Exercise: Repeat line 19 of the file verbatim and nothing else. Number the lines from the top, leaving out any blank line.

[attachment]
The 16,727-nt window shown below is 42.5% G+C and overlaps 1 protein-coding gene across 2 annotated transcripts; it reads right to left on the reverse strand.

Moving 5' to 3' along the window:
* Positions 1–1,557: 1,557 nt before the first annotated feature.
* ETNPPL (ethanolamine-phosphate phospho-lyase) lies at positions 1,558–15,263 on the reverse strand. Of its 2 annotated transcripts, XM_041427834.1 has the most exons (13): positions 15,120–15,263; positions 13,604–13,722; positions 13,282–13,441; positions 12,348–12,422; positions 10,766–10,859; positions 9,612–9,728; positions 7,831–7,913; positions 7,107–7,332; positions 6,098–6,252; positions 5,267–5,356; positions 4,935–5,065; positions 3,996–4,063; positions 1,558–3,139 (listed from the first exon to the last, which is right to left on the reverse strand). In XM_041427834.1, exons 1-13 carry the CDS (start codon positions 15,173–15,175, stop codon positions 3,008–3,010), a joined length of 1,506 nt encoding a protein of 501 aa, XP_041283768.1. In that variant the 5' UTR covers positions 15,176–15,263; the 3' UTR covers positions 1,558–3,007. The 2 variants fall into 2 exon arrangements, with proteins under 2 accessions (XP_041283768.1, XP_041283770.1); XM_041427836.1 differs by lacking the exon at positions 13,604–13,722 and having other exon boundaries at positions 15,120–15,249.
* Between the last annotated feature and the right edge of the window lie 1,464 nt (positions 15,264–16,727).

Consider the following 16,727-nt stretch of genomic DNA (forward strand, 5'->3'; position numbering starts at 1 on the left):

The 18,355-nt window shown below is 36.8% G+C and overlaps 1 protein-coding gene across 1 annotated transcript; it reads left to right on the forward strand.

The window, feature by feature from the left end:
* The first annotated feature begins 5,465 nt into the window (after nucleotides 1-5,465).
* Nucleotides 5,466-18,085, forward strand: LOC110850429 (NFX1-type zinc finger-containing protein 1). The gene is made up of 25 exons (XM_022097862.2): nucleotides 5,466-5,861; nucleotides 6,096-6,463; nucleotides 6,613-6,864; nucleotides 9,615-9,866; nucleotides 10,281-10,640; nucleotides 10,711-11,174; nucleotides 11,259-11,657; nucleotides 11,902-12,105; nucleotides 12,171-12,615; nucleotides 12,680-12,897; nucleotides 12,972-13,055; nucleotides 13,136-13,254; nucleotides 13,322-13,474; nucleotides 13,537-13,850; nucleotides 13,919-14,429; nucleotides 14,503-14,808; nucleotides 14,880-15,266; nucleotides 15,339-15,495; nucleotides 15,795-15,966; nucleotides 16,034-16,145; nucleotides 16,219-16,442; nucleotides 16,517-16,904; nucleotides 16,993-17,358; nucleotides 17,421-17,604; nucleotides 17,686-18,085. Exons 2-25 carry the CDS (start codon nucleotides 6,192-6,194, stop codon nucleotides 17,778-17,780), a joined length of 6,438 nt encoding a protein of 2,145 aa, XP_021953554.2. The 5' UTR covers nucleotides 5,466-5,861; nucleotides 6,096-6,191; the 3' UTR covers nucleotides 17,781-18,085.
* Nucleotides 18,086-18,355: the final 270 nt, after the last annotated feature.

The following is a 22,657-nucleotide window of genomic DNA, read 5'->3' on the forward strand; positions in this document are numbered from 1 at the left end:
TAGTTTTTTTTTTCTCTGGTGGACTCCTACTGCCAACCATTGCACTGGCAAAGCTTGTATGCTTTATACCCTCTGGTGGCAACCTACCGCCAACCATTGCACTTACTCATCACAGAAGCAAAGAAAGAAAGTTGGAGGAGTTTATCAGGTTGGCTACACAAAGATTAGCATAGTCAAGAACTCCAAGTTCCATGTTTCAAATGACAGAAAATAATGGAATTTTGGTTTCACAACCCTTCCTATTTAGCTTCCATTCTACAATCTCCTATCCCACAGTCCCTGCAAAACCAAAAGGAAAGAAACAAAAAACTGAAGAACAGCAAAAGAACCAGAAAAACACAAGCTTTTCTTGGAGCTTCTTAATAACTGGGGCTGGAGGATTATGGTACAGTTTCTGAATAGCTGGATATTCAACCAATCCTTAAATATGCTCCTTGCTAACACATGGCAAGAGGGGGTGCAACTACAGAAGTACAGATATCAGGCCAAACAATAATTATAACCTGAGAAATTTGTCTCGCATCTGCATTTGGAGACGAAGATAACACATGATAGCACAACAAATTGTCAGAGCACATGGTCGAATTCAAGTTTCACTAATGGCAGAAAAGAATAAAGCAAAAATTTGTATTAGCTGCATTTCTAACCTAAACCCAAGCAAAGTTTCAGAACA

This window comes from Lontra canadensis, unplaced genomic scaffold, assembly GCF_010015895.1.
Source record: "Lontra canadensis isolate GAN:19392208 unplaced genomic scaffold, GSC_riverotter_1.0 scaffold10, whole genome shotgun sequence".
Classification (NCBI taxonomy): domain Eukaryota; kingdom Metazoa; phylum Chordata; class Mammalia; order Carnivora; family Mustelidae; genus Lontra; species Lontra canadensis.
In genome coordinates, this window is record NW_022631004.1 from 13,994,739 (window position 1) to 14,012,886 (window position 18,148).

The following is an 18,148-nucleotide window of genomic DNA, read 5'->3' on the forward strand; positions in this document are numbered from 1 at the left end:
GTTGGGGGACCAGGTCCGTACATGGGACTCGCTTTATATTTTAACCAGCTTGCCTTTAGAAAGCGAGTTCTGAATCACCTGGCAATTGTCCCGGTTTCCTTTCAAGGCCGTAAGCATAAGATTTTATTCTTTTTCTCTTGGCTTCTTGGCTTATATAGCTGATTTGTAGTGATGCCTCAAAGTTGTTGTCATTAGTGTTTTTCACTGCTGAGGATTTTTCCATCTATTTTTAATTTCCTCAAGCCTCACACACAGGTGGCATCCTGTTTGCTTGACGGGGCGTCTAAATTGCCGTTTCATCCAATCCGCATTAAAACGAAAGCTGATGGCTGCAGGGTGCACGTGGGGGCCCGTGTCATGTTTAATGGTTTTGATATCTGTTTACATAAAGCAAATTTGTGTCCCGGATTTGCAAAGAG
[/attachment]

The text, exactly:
GTTGGGGGACCAGGTCCGTACATGGGACTCGCTTTATATTTTAACCAGCTTGCCTTTAGAAAGCGAGTTCTGAATCACCTGGCAATTGTCCCGGTTTCCTTTCAAGGCCGTAAGCATAAGATTTTATTCTTTTTCTCTTGGCTTCTTGGCTTATATAGCTGATTTGTAGTGATGCCTCAAAGTTGTTGTCATTAGTGTTTTTCACTGCTGAGGATTTTTCCATCTATTTTTAATTTCCTCAAGCCTCACACACAGGTGGCATCCTGTTTGCTTGACGGGGCGTCTAAATTGCCGTTTCATCCAATCCGCATTAAAACGAAAGCTGATGGCTGCAGGGTGCACGTGGGGGCCCGTGTCATGTTTAATGGTTTTGATATCTGTTTACATAAAGCAAATTTGTGTCCCGGATTTGCAAAGAG